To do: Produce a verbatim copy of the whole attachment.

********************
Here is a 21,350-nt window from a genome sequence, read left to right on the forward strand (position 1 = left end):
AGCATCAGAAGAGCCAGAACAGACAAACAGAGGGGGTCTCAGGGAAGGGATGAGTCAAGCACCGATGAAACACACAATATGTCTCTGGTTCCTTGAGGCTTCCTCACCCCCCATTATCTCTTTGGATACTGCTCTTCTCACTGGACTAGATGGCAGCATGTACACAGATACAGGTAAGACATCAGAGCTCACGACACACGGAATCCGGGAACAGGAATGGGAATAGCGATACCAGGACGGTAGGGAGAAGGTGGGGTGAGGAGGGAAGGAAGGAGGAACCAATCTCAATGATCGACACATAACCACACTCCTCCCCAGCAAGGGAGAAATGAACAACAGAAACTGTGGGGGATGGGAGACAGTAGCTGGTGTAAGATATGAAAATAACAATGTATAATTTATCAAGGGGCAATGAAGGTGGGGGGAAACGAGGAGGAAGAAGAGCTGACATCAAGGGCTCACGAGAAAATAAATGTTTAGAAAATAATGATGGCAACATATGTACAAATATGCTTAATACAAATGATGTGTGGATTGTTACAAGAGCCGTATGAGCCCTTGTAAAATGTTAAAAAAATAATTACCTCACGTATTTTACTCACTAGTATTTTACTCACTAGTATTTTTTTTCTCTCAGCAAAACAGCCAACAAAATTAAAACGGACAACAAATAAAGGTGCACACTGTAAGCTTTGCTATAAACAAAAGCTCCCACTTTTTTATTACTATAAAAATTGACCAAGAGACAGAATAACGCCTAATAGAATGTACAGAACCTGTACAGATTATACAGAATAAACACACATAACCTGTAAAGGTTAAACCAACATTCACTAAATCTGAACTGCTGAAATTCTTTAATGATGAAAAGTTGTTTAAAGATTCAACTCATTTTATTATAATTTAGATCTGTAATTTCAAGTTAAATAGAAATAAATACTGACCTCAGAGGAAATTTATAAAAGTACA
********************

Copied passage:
Here is a 21,350-nt window from a genome sequence, read left to right on the forward strand (position 1 = left end):
AGCATCAGAAGAGCCAGAACAGACAAACAGAGGGGGTCTCAGGGAAGGGATGAGTCAAGCACCGATGAAACACACAATATGTCTCTGGTTCCTTGAGGCTTCCTCACCCCCCATTATCTCTTTGGATACTGCTCTTCTCACTGGACTAGATGGCAGCATGTACACAGATACAGGTAAGACATCAGAGCTCACGACACACGGAATCCGGGAACAGGAATGGGAATAGCGATACCAGGACGGTAGGGAGAAGGTGGGGTGAGGAGGGAAGGAAGGAGGAACCAATCTCAATGATCGACACATAACCACACTCCTCCCCAGCAAGGGAGAAATGAACAACAGAAACTGTGGGGGATGGGAGACAGTAGCTGGTGTAAGATATGAAAATAACAATGTATAATTTATCAAGGGGCAATGAAGGTGGGGGGAAACGAGGAGGAAGAAGAGCTGACATCAAGGGCTCACGAGAAAATAAATGTTTAGAAAATAATGATGGCAACATATGTACAAATATGCTTAATACAAATGATGTGTGGATTGTTACAAGAGCCGTATGAGCCCTTGTAAAATGTTAAAAAAATAATTACCTCACGTATTTTACTCACTAGTATTTTACTCACTAGTATTTTTTTTCTCTCAGCAAAACAGCCAACAAAATTAAAACGGACAACAAATAAAGGTGCACACTGTAAGCTTTGCTATAAACAAAAGCTCCCACTTTTTTATTACTATAAAAATTGACCAAGAGACAGAATAACGCCTAATAGAATGTACAGAACCTGTACAGATTATACAGAATAAACACACATAACCTGTAAAGGTTAAACCAACATTCACTAAATCTGAACTGCTGAAATTCTTTAATGATGAAAAGTTGTTTAAAGATTCAACTCATTTTATTATAATTTAGATCTGTAATTTCAAGTTAAATAGAAATAAATACTGACCTCAGAGGAAATTTATAAAAGTACA